British basketball ignored by funders in favour of "obscure" sports, says Temi Fagbenle

Temi Fagbenle
Fagbenle said she wondered "what sort of agenda the powers that be are trying to push."

"Obscure" sports that "aren't popular in working-class communities" are prioritised when it comes to funding, says Great Britain's Temi Fagbenle.

Minnesota Lynx's Fagbenle, 25, says it is "crazy that sports like skeleton get millions", while British Basketball gets no UK Sport funding for its sides.

British Basketball say more than 55% of those in the sport are of black, Asian, and minority ethnic (BAME) backgrounds.

"I feel like they are trying to rip the GB shirts off our backs," she said.

"Just look at the athletes on the basketball teams - a lot of us are from ethnic minorities and/or grew up in working-class households.

"When I see sports like modern pentathlon and skeleton get millions of pounds, I wonder what sort of world the powers that be are living in and what agenda they are trying to push.

"Young people in general aren't inspired by obscure sports that are completely alien to them. They are inspired by athletes they can relate with."

British Basketball statistics also state that 17% of Basketball England members are located in the 20% most deprived areas in the country.

Furthermore, the organisation's boss, Lisa Wainwright, has warned the country's eight senior and age-group teams will have to be wound up unless they receive further financial support.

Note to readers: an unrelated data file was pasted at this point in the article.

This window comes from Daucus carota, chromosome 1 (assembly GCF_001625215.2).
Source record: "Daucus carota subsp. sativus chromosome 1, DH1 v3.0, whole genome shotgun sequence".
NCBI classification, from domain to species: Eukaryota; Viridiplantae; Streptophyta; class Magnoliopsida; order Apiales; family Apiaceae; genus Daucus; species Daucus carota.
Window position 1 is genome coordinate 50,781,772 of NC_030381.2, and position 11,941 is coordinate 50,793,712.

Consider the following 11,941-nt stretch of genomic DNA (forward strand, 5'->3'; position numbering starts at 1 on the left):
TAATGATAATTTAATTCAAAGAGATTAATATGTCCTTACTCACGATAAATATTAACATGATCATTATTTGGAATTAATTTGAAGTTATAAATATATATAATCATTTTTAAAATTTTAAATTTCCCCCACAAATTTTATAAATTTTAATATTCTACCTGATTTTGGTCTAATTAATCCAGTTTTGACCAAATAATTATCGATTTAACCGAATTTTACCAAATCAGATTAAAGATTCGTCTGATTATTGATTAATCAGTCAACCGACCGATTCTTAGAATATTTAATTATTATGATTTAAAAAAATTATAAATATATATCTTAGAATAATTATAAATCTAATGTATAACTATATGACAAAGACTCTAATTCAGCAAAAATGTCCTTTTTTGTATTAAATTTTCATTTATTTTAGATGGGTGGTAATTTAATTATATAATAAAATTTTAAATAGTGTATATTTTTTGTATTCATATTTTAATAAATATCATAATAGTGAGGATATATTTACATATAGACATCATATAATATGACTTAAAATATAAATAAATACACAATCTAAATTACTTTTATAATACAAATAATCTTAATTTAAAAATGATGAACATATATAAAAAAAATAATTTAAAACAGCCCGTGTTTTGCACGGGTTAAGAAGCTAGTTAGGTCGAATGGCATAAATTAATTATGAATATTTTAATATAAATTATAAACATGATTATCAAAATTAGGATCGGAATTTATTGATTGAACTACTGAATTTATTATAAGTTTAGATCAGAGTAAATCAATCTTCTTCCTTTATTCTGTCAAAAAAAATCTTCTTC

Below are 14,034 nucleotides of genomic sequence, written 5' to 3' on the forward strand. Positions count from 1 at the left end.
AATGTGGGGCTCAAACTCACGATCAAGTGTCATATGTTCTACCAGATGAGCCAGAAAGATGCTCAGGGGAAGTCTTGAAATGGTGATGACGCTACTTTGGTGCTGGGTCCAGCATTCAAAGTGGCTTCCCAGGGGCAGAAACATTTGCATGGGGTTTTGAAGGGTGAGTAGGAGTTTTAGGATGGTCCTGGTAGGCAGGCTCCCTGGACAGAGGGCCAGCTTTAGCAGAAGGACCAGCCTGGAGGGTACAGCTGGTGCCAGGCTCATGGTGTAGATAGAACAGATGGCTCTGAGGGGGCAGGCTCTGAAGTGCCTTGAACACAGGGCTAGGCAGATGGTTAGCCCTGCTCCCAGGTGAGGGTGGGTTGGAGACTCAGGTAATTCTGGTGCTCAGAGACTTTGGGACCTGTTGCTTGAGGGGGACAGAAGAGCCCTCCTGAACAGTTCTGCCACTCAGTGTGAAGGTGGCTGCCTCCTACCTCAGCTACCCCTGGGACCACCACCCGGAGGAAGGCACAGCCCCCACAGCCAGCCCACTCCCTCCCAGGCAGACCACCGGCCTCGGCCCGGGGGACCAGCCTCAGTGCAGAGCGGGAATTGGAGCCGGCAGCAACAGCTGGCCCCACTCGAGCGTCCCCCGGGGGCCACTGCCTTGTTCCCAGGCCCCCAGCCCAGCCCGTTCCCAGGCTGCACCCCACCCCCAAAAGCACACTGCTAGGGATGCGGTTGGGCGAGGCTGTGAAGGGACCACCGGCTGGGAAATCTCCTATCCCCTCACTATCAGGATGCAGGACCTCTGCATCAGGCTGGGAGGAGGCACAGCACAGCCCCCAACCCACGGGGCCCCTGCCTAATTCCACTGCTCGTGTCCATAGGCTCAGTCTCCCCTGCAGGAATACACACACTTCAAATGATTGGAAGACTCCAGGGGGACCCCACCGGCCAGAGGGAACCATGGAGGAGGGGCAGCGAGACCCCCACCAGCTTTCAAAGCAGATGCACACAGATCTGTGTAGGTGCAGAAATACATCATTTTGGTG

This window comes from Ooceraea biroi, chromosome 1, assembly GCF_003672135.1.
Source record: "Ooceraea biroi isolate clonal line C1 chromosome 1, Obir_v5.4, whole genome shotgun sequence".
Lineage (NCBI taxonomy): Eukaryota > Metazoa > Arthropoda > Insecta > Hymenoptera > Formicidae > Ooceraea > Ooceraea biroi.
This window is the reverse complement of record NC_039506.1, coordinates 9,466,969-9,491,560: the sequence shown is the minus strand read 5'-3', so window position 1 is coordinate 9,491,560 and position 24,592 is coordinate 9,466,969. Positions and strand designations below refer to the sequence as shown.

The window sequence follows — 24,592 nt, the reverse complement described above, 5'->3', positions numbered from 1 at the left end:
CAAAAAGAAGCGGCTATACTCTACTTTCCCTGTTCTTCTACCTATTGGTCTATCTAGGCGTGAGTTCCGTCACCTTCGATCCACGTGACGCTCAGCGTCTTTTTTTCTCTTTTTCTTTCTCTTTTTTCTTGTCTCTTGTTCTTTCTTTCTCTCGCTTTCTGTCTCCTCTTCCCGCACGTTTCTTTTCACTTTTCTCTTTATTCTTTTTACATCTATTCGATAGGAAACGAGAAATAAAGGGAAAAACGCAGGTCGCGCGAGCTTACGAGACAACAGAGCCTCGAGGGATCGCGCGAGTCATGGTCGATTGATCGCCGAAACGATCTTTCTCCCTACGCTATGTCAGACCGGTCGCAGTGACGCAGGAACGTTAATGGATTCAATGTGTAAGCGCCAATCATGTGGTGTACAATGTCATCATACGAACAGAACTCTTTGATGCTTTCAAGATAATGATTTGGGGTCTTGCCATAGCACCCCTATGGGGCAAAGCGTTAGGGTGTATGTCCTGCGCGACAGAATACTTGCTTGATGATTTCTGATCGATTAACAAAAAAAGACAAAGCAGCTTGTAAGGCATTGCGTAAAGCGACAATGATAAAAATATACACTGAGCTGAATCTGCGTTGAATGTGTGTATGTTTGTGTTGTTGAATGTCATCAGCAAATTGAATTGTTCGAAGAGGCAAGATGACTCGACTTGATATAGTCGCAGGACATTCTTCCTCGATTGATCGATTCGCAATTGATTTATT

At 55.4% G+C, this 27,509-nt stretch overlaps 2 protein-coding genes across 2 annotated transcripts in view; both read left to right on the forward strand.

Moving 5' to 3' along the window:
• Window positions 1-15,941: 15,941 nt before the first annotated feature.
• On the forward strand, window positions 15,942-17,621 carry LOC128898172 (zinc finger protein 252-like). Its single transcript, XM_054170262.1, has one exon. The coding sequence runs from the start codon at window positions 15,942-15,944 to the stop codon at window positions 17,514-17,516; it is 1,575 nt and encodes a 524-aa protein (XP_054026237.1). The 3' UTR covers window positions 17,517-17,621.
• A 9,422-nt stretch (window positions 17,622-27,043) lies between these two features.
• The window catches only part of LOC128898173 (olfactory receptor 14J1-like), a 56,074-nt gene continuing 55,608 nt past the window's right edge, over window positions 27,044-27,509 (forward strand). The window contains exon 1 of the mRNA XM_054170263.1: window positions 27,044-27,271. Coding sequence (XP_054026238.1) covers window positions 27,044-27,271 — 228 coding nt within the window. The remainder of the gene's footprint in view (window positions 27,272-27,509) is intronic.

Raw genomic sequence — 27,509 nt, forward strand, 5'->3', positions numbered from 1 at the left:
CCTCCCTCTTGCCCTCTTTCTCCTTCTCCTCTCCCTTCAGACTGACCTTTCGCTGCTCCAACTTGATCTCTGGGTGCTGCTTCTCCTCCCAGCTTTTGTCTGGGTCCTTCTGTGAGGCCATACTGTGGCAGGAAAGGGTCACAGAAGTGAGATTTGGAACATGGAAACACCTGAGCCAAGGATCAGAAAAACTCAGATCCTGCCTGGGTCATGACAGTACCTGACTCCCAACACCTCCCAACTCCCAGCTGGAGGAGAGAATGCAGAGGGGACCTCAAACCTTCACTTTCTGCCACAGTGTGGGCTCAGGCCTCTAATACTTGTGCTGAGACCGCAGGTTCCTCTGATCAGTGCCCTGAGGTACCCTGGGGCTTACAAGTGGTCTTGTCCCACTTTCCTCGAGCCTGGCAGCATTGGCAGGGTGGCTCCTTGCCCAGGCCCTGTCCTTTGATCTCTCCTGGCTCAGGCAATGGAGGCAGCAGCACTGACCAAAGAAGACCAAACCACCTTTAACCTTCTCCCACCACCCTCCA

"From April, we have about £100,000 guaranteed via the British Basketball League," she said. "We need £1m to fund our eight teams for a year. That's between 100 athletes.

"If we don't find this money, the teams will be suspended for two years and then demoted to the bottom rung in Europe. It will take about eight years to get back to where we are now."

What do the funding bodies say?

Sport England told BBC Sport they provided funding for the Great Britain team "on the agreement they would seek alternative investment" after UK Sport stopped funding the elite sides.

And, when they failed to find that money, they agreed to give a further £150,000 to allow the team to fulfil their forthcoming fixtures.

They also added that they have committed more than £6m to the sport's grassroots and talent programmes between 2017-2021.

A Westminster debate on the funding crisis is scheduled for Tuesday.

A UK Sport spokesperson said its government-approved remit is to fund sports with the "best prospect of winning medals" and basketball "has not provided evidence" that it can do so at Tokyo 2020 or Paris 2024.

They added that they "will keep this under review".

Modern pentathlon - an Olympic event that combines fencing, showjumping, shooting, swimming and running - will receive at least £5,5m from UK Sport before Tokyo. That figure could rise to about £6.1m.

At the Rio 2016 Olympics, there were four British athletes competing in modern pentathlon, with no medals won. Britain's last medal in the event was a silver at the London Games of 2012.

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